In addition to the Spring system syntax, the project also has some other Java dynamic usages, which are parsed and dynamically configured by our community with the native-image-agent.

Build Microservices Based on Static Compilation

All middleware clients included in Spring Cloud Alibaba 2022.0.0.0 have been adapted to GraalVM native applications, providing users with out-of-the-box static compilation capabilities. The experience process for related functions is as follows:

Environment Preparations

First, you need to install the GraalVM release version on your machine. You can manually download it from the Liberica Native Image Kit page, or use a download manager such as SDKMAN!. This article uses MacOS as the demo environment. For Windows users, please refer to the relevant documentation [7]. Run the following command to install the GraalVM environment:

$ sdk install java 22.3.r17-nik
$ sdk use java 22.3.r17-nik

Verify whether the correct version is configured by checking the output of java -version:

$ java -version
openjdk version "17.0.5" 2022-10-18 LTS
OpenJDK Runtime Environment GraalVM 22.3.0 (build 17.0.5+8-LTS)
OpenJDK 64-Bit Server VM GraalVM 22.3.0 (build 17.0.5+8-LTS, mixed mode)

Application Building

To use the static compilation capability of GraalVM to build microservices, make sure that the Spring Boot version of your project is 3.0.0 or later, and the Spring Cloud version is 2022.0.0 or later. Then, introduce the required module dependencies of Spring Cloud Alibaba 2022.0.0.0 in the project. Run the following commands to generate the hints configuration files required for reflection, serialization, and dynamic proxies in your application, provided that the spring-boot-starter-parent parent module is introduced in your application:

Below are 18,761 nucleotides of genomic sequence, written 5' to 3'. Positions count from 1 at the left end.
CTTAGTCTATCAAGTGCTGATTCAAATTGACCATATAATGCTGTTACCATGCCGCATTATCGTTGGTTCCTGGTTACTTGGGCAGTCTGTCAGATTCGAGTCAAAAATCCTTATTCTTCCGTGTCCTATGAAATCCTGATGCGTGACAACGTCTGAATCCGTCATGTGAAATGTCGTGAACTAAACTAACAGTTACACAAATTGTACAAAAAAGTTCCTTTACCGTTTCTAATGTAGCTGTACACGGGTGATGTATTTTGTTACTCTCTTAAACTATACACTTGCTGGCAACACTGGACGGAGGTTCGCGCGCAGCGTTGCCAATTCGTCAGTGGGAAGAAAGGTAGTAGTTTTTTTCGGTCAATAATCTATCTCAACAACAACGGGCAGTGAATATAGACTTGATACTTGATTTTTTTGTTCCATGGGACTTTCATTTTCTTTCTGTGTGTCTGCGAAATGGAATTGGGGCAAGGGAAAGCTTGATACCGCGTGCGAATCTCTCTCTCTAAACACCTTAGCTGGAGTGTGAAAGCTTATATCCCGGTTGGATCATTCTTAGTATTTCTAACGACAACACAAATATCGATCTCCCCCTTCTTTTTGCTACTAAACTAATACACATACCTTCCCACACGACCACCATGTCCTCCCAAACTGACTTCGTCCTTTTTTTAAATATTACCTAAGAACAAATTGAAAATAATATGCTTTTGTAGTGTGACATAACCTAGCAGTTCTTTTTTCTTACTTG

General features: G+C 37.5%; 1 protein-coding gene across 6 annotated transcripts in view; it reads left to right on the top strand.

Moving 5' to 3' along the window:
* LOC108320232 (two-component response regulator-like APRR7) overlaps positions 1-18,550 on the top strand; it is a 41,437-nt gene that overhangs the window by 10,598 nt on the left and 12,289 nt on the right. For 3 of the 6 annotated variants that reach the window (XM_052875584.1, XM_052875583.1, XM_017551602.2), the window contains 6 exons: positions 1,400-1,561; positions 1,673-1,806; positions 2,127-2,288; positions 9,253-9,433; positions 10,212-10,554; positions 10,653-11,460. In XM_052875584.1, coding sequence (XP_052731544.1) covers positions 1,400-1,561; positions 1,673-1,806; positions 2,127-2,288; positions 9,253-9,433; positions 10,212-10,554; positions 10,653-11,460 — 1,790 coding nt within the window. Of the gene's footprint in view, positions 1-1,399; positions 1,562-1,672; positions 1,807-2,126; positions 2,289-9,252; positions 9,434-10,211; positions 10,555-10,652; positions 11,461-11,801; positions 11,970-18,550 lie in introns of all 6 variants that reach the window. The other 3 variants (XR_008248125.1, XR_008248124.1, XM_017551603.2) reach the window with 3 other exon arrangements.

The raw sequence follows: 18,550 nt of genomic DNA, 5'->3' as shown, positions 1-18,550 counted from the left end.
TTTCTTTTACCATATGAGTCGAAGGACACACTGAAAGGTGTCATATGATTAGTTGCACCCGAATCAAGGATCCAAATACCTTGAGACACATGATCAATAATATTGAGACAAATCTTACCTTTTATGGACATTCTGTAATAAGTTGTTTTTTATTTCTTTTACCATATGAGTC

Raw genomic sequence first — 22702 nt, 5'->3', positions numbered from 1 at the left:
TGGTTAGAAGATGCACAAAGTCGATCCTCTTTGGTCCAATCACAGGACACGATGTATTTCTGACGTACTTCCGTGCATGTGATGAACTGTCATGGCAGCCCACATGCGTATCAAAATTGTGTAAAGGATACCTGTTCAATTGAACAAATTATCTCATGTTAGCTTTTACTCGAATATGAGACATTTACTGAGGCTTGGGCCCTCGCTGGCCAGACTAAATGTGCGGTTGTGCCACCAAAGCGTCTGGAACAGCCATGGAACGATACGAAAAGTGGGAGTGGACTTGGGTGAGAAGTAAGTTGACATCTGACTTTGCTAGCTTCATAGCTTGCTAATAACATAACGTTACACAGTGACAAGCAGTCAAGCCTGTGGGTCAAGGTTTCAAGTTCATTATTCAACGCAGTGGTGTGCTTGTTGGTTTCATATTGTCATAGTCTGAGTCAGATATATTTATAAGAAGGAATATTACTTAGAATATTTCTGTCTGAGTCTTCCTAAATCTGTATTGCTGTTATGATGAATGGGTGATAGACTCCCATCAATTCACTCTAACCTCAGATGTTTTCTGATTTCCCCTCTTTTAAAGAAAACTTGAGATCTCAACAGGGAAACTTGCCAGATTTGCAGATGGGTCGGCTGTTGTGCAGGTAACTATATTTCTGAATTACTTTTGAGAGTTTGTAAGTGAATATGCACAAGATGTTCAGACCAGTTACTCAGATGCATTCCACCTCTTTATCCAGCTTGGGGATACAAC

$ mvn -Pnative spring-boot:run

Once the application starts, it will perform a pre-execution phase. It is important to thoroughly test all the application's functionalities to ensure that the majority of the code is covered by test cases. During this process, the native-image-agent of GraalVM will collect the dynamic features in the program. This ensures that all the necessary dynamic attributes during the application's runtime are generated properly. After running all the test cases, you will find the following hints files generated in the resource/META-INF/native-image directory:

• resource-config.json: resource hint files in applications
• reflect-config.json: reflection definition hint files in applications